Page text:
Sugru, the self-setting rubber that can be used to hack, mod or fix almost anything, can be found in many a maker’s toolbox. Jane ni Dhulchaointigh, who invented it, is well-known to makers in the UK and further afield. The story she tells of Sugru’s development over the last 10 years is an inspiring one of struggle and perseverance. So when she offered me a tour of their factory in Hackney, I jumped at the chance to find out more about how it’s made, and where it came from.
Jane grew up in an environment surrounded by fixable things; an Irish family farm where if something wasn’t quite right, they just modified it until it was.
“Exactly,” she picks up, “It’s an old farm. Our family has lived there for 350 years. It’s changed so much over time. Our house, for example, started as a two-room house, one for animals, one for people. It’s like a classic Irish farmhouse evolution. It grew to the side a bit, and then animals were put outside, and then it grew another little bit to the side. And then I think they started having a courtyard. And then at some stage they learned how to build stairs, and it went up,” she says gesturing towards a second floor. “Our house probably has nearly 15 extensions. It’s all totally higgeldy piggeldy.
“With a farm, you build what you need at that time. For example, we do lambing every year. All of our pens are built with pallets. You always keep pallets, and you keep tires, you keep all these modular things that allow you to build what you need for the next season.”
The bodger’s spirit stayed her when she moved to London to study design at the Royal College of Art, and informed her early experiments with silicon caulk and wood dust, the ingredients of the first prototype versions of what was to become Sugru.
Fast forward to 2013, and Sugru has grown to a team of 40 people, most of them based in an anonymous-looking light-industrial building in Hackney. It might seem like a long way from the Irish farmhouse, but in many ways, this building is a fitting home for a product that’s all about improving the stuff around you — something that’s evident from the moment you press the front door buzzer.
The building is an expansive brick unit in an area filled with makers, artists and young tech startups. I ask Jane about its history:
“This was a button factory in Victorian times. It was a painters studio before we moved in. It’s probably had so many lives over the years,” she says. She draws a comparison with MIT’s famous Building 20, celebrated by Stewart Brand in his book and TV series, How Buildings Learn. Building 20 was cheap, ugly, and endlessly re-configurable, “the only building on campus you can cut with a saw,” Brand notes.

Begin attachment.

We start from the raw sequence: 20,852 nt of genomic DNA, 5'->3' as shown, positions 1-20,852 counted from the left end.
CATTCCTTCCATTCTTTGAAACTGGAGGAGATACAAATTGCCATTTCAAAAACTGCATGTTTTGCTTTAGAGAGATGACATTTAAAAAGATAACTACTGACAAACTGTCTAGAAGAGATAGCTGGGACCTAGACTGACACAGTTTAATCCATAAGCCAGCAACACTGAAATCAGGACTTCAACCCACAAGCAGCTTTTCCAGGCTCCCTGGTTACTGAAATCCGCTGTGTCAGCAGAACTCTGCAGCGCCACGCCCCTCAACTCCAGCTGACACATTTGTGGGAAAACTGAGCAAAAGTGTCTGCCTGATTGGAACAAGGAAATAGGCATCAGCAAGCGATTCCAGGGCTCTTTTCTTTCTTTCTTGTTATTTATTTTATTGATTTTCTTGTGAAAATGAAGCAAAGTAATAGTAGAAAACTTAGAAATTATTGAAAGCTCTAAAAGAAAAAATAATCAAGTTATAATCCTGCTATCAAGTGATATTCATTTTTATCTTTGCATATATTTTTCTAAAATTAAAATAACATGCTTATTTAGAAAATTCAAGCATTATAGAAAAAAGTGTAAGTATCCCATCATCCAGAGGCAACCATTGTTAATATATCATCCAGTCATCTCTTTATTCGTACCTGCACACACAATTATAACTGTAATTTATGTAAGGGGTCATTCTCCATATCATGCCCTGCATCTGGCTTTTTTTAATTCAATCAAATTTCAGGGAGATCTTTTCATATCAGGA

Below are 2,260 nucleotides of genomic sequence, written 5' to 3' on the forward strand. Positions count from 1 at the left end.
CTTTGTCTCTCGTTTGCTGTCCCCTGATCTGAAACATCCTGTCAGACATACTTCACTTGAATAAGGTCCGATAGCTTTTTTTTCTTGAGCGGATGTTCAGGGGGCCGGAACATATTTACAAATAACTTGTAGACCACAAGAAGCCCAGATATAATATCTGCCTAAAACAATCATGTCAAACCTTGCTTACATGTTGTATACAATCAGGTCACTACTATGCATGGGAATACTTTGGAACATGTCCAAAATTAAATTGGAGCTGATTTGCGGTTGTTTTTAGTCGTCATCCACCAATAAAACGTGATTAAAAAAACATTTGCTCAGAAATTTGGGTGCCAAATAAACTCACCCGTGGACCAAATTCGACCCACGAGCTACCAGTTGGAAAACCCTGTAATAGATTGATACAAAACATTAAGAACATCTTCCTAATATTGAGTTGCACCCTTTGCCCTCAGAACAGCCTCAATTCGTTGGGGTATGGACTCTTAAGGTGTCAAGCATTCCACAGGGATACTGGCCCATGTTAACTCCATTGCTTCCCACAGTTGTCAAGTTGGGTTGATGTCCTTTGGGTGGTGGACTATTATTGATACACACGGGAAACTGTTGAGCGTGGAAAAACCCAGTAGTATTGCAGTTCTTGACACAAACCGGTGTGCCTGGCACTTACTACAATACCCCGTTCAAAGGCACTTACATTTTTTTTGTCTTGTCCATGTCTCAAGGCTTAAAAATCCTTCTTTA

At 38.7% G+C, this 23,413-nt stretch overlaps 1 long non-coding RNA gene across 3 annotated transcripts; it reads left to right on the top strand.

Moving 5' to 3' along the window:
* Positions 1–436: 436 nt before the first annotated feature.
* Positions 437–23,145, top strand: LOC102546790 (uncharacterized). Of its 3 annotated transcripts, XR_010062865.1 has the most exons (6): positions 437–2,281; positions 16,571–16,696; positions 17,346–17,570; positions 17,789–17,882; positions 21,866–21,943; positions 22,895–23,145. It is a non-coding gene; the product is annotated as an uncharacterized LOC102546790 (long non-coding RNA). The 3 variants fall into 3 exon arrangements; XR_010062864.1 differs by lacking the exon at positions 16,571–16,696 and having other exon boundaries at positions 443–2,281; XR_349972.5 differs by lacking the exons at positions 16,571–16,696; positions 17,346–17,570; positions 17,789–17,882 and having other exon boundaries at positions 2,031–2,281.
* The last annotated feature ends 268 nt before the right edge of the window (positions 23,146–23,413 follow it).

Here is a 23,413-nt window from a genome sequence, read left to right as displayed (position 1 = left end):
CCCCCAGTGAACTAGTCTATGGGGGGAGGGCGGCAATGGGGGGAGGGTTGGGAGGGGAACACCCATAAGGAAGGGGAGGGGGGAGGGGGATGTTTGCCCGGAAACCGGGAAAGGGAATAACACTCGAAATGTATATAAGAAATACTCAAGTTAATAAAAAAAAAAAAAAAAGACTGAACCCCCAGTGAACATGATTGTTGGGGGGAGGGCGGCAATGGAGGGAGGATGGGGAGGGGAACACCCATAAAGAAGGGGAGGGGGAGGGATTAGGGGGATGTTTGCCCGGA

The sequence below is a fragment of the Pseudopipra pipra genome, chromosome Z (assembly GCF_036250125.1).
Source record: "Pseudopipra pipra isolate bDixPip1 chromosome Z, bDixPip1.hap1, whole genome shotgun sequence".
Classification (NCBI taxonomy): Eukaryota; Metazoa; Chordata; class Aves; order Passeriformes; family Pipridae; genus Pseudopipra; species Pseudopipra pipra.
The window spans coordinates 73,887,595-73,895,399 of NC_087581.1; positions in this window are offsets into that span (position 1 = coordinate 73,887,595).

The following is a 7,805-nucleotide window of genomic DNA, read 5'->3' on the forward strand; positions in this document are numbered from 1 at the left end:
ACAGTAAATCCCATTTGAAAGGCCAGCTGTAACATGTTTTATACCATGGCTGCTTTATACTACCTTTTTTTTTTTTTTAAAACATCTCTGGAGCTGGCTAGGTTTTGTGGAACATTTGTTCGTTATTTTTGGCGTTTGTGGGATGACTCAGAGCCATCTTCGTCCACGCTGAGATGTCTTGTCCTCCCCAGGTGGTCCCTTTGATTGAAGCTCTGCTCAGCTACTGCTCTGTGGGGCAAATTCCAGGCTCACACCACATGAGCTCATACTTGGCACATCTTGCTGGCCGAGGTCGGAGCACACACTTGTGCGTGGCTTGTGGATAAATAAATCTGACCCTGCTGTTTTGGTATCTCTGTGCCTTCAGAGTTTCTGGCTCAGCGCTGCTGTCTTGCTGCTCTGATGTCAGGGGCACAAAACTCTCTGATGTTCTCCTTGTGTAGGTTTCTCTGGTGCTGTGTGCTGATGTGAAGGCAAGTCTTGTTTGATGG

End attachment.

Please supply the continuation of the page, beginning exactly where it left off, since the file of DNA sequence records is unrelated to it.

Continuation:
While I see no evidence of holes cut in the walls in this old button factory, it’s clear that it’s the perfect environment in which to develop a product that encourages people to hack, bodge, improve and customise.
“That’s why I invented Sugru,” says Jane, “to bring a bit of that spirit into the everyday urban culture. So we don’t see everything as finished. What if we saw everything as unfinished? What if even the person who sent it out from the factory thought it was unfinished?”
Jane is not the first person I’ve spoken to who’s interested in the idea of unfinished products. Alice Taylor, founder of Makielab, who make personalised, 3D-printed action figures, also told me how the unfinished nature of their figures encourages creative play and story-telling. And as with the Makie dolls, stories are at the heart of Sugru’s success.
Sugru, as a company, are an instructive example of how to build an audience of fans and customers. Any maker who’s interested in sharing their projects more widely, or building a community of collaborators; selling kits, or developing a commercial product, could do worse than copy some of the approaches Sugru have used to grow their business.
Sugru super-users — fans of the product — share their hacks, inventions and mods with Sugru, who in turn adapt that content and share it back with the wider community.
“We’ve grown entirely through word of mouth,” Jane says. “Generally from people sharing their photographs with us and then we’ll share it back. It’s usually about us trying to understand what the application is, and then putting that in a story format, that will work well on the website, and is easy for people to read and understand.
“Then we share it with other communities that are going to be interested. We have a whole network now, that we’ve built up over the years, like Instructables and various blogs, who love to inspire their readers about leading a more creative life or whatever, and giving them inspiration all the time. The very best ideas, we elevate into — I guess — a more sophisticated form of content, like videos or how-to tutorials.”
Tim, one of Sugru’s video editors and designers is working on one such piece as we talk. He’s editing footage of a canoeist training for a race.
“Last summer,” Jane explains, “one of our users, Joanne — she didn’t have any fingers on her left hand, but she wanted to compete in this ultra-marathon race, and she modified her canoe paddle. This year, she wanted to do the race again, and she asked if we’d be interested in sponsoring us. That enabled her to buy some lighter paddles.”